Book Review: End of Equality

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“Nowhere have men en masse been persuaded to share power, time, money, resources and respect equally with women. Women did not create this state of affairs, nor did they consent to it. Yet, in the twenty-first century the prevailing faith is that the age of patriarchy is over … and feminism, therefore, is passé.” – Beatrix Campbell

Just finished reviewing a recently-published feminist manifesto by Beatrix Campbell called “End of Equality.” Check it out at the Critical Flame!

Next Book Club Meeting

The next book club meeting will be March 6, 2014 from 7:00pm-9:00pm in Allston. Please email Kelly to get involved.

We will be discussing Jennifer M. Silva’s Coming Up Short: Working-class Adulthood in an Age of Uncertainty. We’re so excited to share our thoughts, as for many of us, it felt like this book was speaking directly to our experiences. The dominant narrative in American society is that millenials are lazy and entitled, which, while problematic on its own, also obscures an entire socio-economic group of young people who are struggling and facing systematic oppression and obstacles. Silva’s book addresses this gap in the narrative.

We recommend checking out her recent article in the NYT: Young and Isolated. Silva also had a piece in one of our favorite publications, Boston Review: “Why People Blame Themselves.”

Book Club Meeting Tonight

IgnatievVacation is over, Winter is not. It is time to discuss our December/January book, How the Irish Became White by Noel Ignatiev.

I know some of you (myself included) struggled to engage with the latest book, How the Irish Became White. Despite the intriguing title, it was certainly dense reading. For those of you who felt similarly, here’s some articles on Boston’s busing in the 70’s. I feel that this is a very related topic and should provide some additional content for discussion.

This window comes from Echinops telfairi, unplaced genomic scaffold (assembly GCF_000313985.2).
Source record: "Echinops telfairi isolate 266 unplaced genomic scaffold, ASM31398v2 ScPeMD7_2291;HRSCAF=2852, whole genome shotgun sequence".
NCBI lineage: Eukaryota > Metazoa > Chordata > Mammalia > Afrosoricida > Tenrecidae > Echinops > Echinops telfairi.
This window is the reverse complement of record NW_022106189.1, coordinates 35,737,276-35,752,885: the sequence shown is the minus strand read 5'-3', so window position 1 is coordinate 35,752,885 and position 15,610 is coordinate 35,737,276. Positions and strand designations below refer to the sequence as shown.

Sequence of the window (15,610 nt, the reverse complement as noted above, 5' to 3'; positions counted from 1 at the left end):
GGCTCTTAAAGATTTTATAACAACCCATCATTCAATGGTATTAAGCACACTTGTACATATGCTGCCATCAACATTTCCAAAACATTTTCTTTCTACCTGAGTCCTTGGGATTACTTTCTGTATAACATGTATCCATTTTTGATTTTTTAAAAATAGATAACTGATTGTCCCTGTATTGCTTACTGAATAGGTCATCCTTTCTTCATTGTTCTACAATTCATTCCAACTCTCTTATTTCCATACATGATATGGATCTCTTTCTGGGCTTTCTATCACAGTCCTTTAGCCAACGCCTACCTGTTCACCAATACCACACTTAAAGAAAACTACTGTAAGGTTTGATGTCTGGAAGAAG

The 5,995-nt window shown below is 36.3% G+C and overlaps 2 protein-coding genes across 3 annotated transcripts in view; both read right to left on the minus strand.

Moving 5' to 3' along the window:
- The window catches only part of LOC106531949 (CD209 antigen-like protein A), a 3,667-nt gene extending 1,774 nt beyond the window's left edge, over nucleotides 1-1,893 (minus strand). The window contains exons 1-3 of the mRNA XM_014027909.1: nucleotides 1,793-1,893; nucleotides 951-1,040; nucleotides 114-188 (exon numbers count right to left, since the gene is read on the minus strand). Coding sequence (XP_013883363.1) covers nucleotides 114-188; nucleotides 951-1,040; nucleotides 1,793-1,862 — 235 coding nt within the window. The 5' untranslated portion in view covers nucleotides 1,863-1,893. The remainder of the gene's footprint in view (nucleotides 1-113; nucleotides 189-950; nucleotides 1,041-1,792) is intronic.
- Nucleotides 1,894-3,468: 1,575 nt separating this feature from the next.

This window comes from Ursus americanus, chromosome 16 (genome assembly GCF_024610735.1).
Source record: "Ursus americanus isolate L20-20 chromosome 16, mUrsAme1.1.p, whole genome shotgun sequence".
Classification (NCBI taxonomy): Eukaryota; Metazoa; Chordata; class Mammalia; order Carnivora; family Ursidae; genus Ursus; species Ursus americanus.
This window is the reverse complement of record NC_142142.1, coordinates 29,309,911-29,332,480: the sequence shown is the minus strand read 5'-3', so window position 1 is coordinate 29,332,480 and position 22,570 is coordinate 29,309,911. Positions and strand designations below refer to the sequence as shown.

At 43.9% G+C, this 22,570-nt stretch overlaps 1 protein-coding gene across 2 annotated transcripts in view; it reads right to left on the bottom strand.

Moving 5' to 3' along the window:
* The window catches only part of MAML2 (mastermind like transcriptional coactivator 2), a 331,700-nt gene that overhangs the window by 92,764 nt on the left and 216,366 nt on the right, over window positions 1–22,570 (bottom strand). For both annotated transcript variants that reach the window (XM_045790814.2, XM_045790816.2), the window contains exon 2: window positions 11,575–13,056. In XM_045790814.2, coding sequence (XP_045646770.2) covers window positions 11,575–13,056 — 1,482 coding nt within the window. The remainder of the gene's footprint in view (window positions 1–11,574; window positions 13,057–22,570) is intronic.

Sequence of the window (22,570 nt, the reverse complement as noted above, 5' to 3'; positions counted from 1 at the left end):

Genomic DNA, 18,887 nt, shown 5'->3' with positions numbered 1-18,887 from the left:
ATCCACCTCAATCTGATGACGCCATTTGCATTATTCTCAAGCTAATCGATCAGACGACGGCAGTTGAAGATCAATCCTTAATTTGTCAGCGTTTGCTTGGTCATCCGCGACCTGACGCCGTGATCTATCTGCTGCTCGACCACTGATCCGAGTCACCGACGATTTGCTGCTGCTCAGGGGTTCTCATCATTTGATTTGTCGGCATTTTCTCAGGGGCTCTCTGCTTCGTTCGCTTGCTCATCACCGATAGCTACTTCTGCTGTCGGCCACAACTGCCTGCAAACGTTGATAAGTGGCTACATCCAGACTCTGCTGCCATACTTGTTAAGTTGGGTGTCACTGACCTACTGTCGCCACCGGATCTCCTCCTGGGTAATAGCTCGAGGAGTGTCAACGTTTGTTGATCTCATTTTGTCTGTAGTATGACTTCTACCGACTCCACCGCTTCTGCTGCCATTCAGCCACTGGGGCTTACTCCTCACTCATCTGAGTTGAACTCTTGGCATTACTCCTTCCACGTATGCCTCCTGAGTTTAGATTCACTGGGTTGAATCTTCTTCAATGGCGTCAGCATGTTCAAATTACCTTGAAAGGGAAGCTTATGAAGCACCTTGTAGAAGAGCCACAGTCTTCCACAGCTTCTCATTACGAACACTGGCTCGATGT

Don’t forget! The book we have chosen for our February Discussion is Coming Up Short: Working Class Adulthood in the Age of Uncertainty, by Jessica Silva.

Please start thinking ahead to what you might like to discuss during our March Book Club Discussion.

Excerpts from ‘When Chickenheads Come Home to Roost’ by Joan Morgan

“This book by its lonesome won’t give you the truth. Truth is what happens when your cumulative voices fill in the breaks, provide the remixes, and rework the chorus.”

So begins Joan Morgan’s book on her experiences and thoughts as a hip hop feminist. This resonated with me, as I often struggle with writing a blog entirely based on my own opinions, beliefs and voice. I often call for guest posts because I think the most valuable discourse is one in which there is a plurality of voices.

A couple of months ago I suggested my social justice book club read “When Chickenheads Come Home to Roost.” Not only was it an engaging read but throughout the book I found myself scribbling down page numbers and quotes whenever Morgan writes something particularly spot-on (which, if you take a look at my notebook, is every other page!).